Fatal hit-and-run victim’s bike had no headlights or reflectors – The Vacaville Reporter
A Fairfield police officer testifying Thursday at the impaired murder trial of a 31-year-old Fairfield man noted that the victim, who was riding his bike at night in traffic last October, did not have a headlight nor reflectors on his bike when he was hit and killed.
Zachary Tuss’ testimony came on day 7 of the trial of Nadhir Muftah Ghuzi, who is charged with the hit-and-run death of Darryl L. Mitchell, 52, of Vallejo, who died in the early evening of October 19. 2021, near the intersection of North Texas and Wisconsin streets in Fairfield.
As part of her cross-examination of Tuss during the day’s afternoon session in Department 11, Assistant Public Defender Jeannette Garcia had the officer admit that his collision report did not mention in detail the amount of light at the collision site other than its marking the time of day entry as “dark”.
Although Garcia’s questions seemed to suggest that Tuss’s report lacked important and possibly somewhat random details, he indicated that the rear wheel of Mitchell’s bike had been “obliterated” by the collision.
At one point during his cross-examination, Garcia got Tuss to admit that he had spoken to ‘several’ eyewitnesses, including a 15-year-old boy in a vehicle with his mother at the time of the collision. in North Texas. However, Tuss said he did not interview the mother.
Garcia then asked if Tuss had spoken with Joella Barkus, who on the second day of the trial testified that she was driving a vehicle alongside but slightly behind Ghuzi, saw the collision, pulled over and called 911.
Tuss said he did not interview Barkus, who was among the first witnesses for Assistant District Attorney Jessica Morrell.
Garcia also peppered Tuss, as lead investigator, with questions about recovering surveillance footage from nearby businesses. While he had recovered at least one video from the Yo Sushi restaurant at 1430 N. Texas, Tuss admitted that he had not recovered videos from at least two businesses, including a taqueria and the Grocery Outlet store.
However, with the help of the city’s street camera system, police investigators were able to locate the suspect vehicle “within minutes,” Tuss said.
Tuss’ testimony came after Constable Sean Galey on Day 4 of the trial confirmed footage in a police photo that Mitchell was wearing dark clothing and apparently had a syringe in his possession, items that were pictured as they lay in the street, when Ghuzi punched him around 7 p.m.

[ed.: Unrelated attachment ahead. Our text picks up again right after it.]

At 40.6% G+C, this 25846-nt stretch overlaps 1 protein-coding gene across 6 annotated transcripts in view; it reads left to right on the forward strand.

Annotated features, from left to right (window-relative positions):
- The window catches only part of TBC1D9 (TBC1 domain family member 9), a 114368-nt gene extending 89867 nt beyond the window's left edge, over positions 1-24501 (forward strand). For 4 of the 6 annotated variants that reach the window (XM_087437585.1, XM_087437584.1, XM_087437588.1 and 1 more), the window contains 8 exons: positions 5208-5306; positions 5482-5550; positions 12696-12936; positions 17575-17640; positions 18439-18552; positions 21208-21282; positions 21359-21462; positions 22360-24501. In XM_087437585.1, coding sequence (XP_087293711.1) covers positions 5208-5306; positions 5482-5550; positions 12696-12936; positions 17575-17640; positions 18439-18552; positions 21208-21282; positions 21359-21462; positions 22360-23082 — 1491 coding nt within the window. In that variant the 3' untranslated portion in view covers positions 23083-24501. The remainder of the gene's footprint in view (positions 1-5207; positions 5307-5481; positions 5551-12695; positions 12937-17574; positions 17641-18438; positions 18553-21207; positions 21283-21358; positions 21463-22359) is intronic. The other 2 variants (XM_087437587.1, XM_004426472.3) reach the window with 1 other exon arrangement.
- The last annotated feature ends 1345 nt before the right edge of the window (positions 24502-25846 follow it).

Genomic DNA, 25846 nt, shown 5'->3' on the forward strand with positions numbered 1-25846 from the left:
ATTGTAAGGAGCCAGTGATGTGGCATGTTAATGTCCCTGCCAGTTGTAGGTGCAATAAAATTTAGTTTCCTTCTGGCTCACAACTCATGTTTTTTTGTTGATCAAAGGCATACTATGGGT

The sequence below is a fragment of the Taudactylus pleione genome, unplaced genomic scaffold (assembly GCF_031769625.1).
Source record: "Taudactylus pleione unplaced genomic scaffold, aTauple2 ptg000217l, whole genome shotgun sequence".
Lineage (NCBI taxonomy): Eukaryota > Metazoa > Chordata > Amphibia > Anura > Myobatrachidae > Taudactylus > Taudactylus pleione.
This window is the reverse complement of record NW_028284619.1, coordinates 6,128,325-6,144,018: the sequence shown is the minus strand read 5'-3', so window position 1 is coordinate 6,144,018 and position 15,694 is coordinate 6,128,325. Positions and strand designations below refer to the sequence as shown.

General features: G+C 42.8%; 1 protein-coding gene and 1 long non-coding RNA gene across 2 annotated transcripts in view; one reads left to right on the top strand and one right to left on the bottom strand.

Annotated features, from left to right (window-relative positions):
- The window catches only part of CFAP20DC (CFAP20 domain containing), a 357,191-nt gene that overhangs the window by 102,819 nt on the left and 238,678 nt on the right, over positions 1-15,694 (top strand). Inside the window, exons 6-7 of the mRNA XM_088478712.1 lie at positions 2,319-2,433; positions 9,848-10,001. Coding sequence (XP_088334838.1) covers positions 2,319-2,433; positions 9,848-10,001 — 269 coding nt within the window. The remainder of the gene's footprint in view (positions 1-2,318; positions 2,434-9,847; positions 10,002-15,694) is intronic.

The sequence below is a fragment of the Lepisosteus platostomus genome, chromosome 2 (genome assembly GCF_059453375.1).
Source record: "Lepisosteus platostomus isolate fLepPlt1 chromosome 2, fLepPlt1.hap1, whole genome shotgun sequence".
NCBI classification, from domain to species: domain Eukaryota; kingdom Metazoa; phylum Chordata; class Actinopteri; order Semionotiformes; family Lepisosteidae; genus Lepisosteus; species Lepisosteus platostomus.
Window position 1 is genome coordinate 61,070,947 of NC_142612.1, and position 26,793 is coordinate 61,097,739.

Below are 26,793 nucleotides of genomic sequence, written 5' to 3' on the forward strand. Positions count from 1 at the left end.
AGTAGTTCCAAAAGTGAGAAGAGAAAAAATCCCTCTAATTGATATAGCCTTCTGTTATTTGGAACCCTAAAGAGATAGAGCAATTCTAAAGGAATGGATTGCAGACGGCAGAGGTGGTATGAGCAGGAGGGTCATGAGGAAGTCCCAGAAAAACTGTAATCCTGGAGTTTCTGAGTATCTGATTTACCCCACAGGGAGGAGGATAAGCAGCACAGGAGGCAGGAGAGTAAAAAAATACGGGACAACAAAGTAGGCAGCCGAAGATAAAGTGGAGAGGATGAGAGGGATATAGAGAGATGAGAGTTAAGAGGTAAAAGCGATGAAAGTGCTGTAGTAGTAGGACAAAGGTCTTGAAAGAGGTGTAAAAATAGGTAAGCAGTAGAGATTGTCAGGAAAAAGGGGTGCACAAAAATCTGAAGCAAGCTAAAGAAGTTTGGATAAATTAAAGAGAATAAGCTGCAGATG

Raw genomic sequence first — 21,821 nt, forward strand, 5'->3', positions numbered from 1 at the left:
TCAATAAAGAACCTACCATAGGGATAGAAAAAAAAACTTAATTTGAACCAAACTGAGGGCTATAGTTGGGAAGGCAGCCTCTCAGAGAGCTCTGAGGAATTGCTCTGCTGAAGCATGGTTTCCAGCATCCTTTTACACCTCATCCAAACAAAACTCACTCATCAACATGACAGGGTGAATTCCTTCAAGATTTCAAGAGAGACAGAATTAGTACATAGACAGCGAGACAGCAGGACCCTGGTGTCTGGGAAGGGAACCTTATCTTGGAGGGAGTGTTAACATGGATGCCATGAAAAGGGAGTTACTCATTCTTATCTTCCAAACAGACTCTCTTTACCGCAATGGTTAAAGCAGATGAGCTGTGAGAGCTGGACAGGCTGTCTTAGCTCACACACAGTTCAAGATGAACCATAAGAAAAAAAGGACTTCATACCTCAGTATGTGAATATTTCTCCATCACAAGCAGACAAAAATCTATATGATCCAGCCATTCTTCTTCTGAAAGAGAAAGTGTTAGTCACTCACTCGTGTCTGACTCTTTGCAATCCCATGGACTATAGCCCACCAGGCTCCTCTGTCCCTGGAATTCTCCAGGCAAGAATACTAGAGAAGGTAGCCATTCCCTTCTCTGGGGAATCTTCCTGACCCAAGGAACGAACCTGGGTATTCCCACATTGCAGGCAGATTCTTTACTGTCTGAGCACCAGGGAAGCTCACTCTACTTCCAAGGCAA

Galey also testified that he arrived at Ghuzi’s residence in the 1600 block of Glenmore Drive, to which investigators determined Ghuzi had fled and where they found the Nissan he had been driving, as shown a video.
Solano County Jail records show Ghuzi was arrested and taken into custody shortly after midnight on October 20 on suspicion of, in addition to felonies, three misdemeanors: impaired driving; have a blood alcohol level above the legal limit of 0.08%; and a violation of probation.
During his opening statement on the first day of the trial, Morrell told jurors that Ghuzi had been convicted of a previous DUI in 2019 and, when arrested, refused to give a blood sample, although a sample was taken later.
Evidence will show Ghuzi stopped at George’s Liquors at 1744 N. Texas St., where a security guard, Morell said, was “concerned” about Ghuzi’s apparent drunkenness.
She said Ghuzi was on probation and told to abstain from drinking alcohol, took a drunk driving course in July 2020 but drank on October 19, 2021, her 31st birthday, “got in his car, drove dangerously, and Mr. Mitchell died.”
In his opening statement, Garcia challenged the prosecution’s case, telling jurors that “lack of evidence will lead you to a verdict of not guilty” and that the prosecutor “will not meet the burden of guilt at the beyond a reasonable doubt”.
Disputing one of the prosecution’s main allegations, Ghuzi’s blood alcohol level was 0.04%, well below the legal limit, when he was tested, she said.
In a pretrial hearing, Garcia told Judge William J. Pendergast III, presiding over the case, that Mitchell was “not following the rules of the road” the night he was struck and killed.
And in her opening statement she said evidence would show his blood contained methamphetamine, a syringe was found on his body, he was driving dangerously against traffic 30 minutes after sunset, in the dark , with no safety lights on his bike, dressed in all black clothing and wearing no reflective gear.
Ghuzi remains at Stanton Correctional Center in Fairfield without bond.
The trial, which is expected to last another week, resumes at 9:30 a.m. Monday in Department 11 of the Fairfield Justice Center.